Diatomaceous Earth for Worming

Discussion in 'Emergencies / Diseases / Injuries and Cures' started by supercoops, Aug 5, 2014.

  1. supercoops

    supercoops Chillin' With My Peeps

    I've heard diatomaceous earth is a good treatment for parasitic worms. You spread it on the ground and mix in a little bit with the food. I know it kills unwanted earthworms in nursery containers, so it seems it could do the job. What's your experience (good or bad)?
  2. It can (& is used in commercial chicken farms) be used as a maintenance preventative. Food grade of course. If your chickens need to be wormed and already have worms you will likely need a wormer.

    You can dust with it as we'll.

    Wish ya the best.
  3. supercoops

    supercoops Chillin' With My Peeps

    Thanks CC,

    A guy in Winston-Salem told me about it. He has about 200 chickens, it's a real pretty collection.

    I run a tree nursery operation and I use diatomaceous earth to control earthworms and slugs. It works really well. Earthworms can cause a lot of root damage.
    1 person likes this.
  4. supercoops

    supercoops Chillin' With My Peeps

    He also said it would do the worm job all by itself. I'm not finding a de-wormer that treats for everything. Any recommendations?
  5. Valbazen.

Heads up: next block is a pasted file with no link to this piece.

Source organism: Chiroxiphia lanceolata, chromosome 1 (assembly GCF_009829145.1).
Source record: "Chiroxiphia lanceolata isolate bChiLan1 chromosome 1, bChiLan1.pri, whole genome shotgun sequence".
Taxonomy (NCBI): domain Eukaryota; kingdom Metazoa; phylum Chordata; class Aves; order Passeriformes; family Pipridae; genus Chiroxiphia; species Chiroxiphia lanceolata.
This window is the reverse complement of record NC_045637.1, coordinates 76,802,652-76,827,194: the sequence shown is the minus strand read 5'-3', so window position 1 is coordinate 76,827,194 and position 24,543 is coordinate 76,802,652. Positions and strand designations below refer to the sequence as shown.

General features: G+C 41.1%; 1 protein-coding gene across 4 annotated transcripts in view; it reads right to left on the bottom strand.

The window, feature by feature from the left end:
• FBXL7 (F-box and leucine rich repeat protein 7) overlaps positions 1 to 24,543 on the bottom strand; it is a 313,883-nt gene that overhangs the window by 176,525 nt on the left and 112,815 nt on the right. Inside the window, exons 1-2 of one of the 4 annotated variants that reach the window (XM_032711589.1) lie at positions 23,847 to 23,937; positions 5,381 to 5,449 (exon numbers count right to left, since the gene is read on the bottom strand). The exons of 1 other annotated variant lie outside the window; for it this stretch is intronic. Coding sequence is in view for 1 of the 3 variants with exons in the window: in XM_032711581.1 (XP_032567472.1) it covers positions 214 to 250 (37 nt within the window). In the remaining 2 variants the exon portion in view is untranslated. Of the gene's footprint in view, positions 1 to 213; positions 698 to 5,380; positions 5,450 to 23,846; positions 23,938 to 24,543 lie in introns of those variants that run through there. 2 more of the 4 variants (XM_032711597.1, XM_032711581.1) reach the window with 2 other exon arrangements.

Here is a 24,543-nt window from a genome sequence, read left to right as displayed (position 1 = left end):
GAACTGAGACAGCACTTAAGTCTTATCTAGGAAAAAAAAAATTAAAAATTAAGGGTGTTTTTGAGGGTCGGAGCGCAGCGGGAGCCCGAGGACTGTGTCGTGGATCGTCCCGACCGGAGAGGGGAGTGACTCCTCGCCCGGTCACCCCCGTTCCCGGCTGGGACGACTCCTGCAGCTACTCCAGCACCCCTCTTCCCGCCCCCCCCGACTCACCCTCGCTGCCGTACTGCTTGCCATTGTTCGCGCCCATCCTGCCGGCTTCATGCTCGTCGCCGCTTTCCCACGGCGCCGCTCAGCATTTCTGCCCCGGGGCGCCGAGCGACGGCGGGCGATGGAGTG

6. Eggcessive

    Eggcessive Flock Master

    Apr 3, 2011
    southern Ohio
    SafeGuard Liquid Goat Wormer or Equine Paste does a very good job too, and the only worm it doesn't get is tapeworm, which is not too common, and fairly easily seen as small segments that look like rice. It may be found easier than Valbazen, and some people will rotate those two. Be sure to dose your chicken once and repeat in 10 days to kill the worm eggs. Dosage of either is 1/4 ml for bantams, 1/2 ml for regular large fowl, and 3/4-1 ml for very large fowl.

    For treating gapeworm or capillaria (hairworm) you would want to use SafeGuard at twice the normal dose for 5 days in a row. Those worms are also unusual.
    Last edited: Aug 6, 2014
  7. vehve

    vehve The Token Finn

    The method by which DE works makes it ineffective internally. The idea with it is, that it's structure draws fluids out of whatever parasites it is being used against. In a wet environment, like inside a chicken, it wont work. It's used in feed mainly for keeping moisture problems at bay. It also puts out quite a bit of dust, which can be bad for the airways. Some people swear by it, others avoid it. I recommend doing some research on it and making up your mind by yourself.
    1 person likes this.
  8. dawg53

    dawg53 Humble

    Nov 27, 2008
    Jacksonville, Florida
  9. chickisoup

    chickisoup one Blessed chicki Premium Member


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